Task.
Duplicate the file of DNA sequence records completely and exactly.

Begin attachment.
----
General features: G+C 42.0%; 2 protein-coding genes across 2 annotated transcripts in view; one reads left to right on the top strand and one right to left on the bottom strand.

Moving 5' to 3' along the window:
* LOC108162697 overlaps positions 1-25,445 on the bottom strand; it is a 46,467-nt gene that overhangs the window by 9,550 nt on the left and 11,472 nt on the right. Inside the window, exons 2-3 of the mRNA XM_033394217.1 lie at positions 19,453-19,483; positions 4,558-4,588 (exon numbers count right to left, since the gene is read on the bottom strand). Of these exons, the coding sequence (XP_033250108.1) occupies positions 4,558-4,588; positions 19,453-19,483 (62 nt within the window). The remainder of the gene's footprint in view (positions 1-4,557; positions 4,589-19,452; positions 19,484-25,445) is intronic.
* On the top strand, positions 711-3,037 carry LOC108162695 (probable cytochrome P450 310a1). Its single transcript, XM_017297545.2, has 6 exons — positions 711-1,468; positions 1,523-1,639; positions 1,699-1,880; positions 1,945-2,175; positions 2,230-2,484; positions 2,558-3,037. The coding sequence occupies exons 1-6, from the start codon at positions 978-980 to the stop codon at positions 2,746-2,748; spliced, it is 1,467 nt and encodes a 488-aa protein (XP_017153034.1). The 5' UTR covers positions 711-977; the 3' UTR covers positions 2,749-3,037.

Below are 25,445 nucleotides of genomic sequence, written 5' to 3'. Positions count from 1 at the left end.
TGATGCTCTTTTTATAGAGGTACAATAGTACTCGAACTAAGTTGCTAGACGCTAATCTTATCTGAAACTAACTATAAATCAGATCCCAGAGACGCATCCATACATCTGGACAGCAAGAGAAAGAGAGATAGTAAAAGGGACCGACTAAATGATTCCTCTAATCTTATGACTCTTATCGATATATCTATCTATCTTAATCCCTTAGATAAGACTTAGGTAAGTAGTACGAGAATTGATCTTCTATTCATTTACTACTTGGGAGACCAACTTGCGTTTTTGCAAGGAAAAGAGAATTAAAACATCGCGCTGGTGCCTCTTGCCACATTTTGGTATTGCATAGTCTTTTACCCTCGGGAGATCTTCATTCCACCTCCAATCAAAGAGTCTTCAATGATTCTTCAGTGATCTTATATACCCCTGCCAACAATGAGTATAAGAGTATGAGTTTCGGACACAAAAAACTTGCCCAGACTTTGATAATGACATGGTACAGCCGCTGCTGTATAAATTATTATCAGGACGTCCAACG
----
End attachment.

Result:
General features: G+C 42.0%; 2 protein-coding genes across 2 annotated transcripts in view; one reads left to right on the top strand and one right to left on the bottom strand.

Moving 5' to 3' along the window:
* LOC108162697 overlaps positions 1-25,445 on the bottom strand; it is a 46,467-nt gene that overhangs the window by 9,550 nt on the left and 11,472 nt on the right. Inside the window, exons 2-3 of the mRNA XM_033394217.1 lie at positions 19,453-19,483; positions 4,558-4,588 (exon numbers count right to left, since the gene is read on the bottom strand). Of these exons, the coding sequence (XP_033250108.1) occupies positions 4,558-4,588; positions 19,453-19,483 (62 nt within the window). The remainder of the gene's footprint in view (positions 1-4,557; positions 4,589-19,452; positions 19,484-25,445) is intronic.
* On the top strand, positions 711-3,037 carry LOC108162695 (probable cytochrome P450 310a1). Its single transcript, XM_017297545.2, has 6 exons — positions 711-1,468; positions 1,523-1,639; positions 1,699-1,880; positions 1,945-2,175; positions 2,230-2,484; positions 2,558-3,037. The coding sequence occupies exons 1-6, from the start codon at positions 978-980 to the stop codon at positions 2,746-2,748; spliced, it is 1,467 nt and encodes a 488-aa protein (XP_017153034.1). The 5' UTR covers positions 711-977; the 3' UTR covers positions 2,749-3,037.

Below are 25,445 nucleotides of genomic sequence, written 5' to 3'. Positions count from 1 at the left end.
TGATGCTCTTTTTATAGAGGTACAATAGTACTCGAACTAAGTTGCTAGACGCTAATCTTATCTGAAACTAACTATAAATCAGATCCCAGAGACGCATCCATACATCTGGACAGCAAGAGAAAGAGAGATAGTAAAAGGGACCGACTAAATGATTCCTCTAATCTTATGACTCTTATCGATATATCTATCTATCTTAATCCCTTAGATAAGACTTAGGTAAGTAGTACGAGAATTGATCTTCTATTCATTTACTACTTGGGAGACCAACTTGCGTTTTTGCAAGGAAAAGAGAATTAAAACATCGCGCTGGTGCCTCTTGCCACATTTTGGTATTGCATAGTCTTTTACCCTCGGGAGATCTTCATTCCACCTCCAATCAAAGAGTCTTCAATGATTCTTCAGTGATCTTATATACCCCTGCCAACAATGAGTATAAGAGTATGAGTTTCGGACACAAAAAACTTGCCCAGACTTTGATAATGACATGGTACAGCCGCTGCTGTATAAATTATTATCAGGACGTCCAACG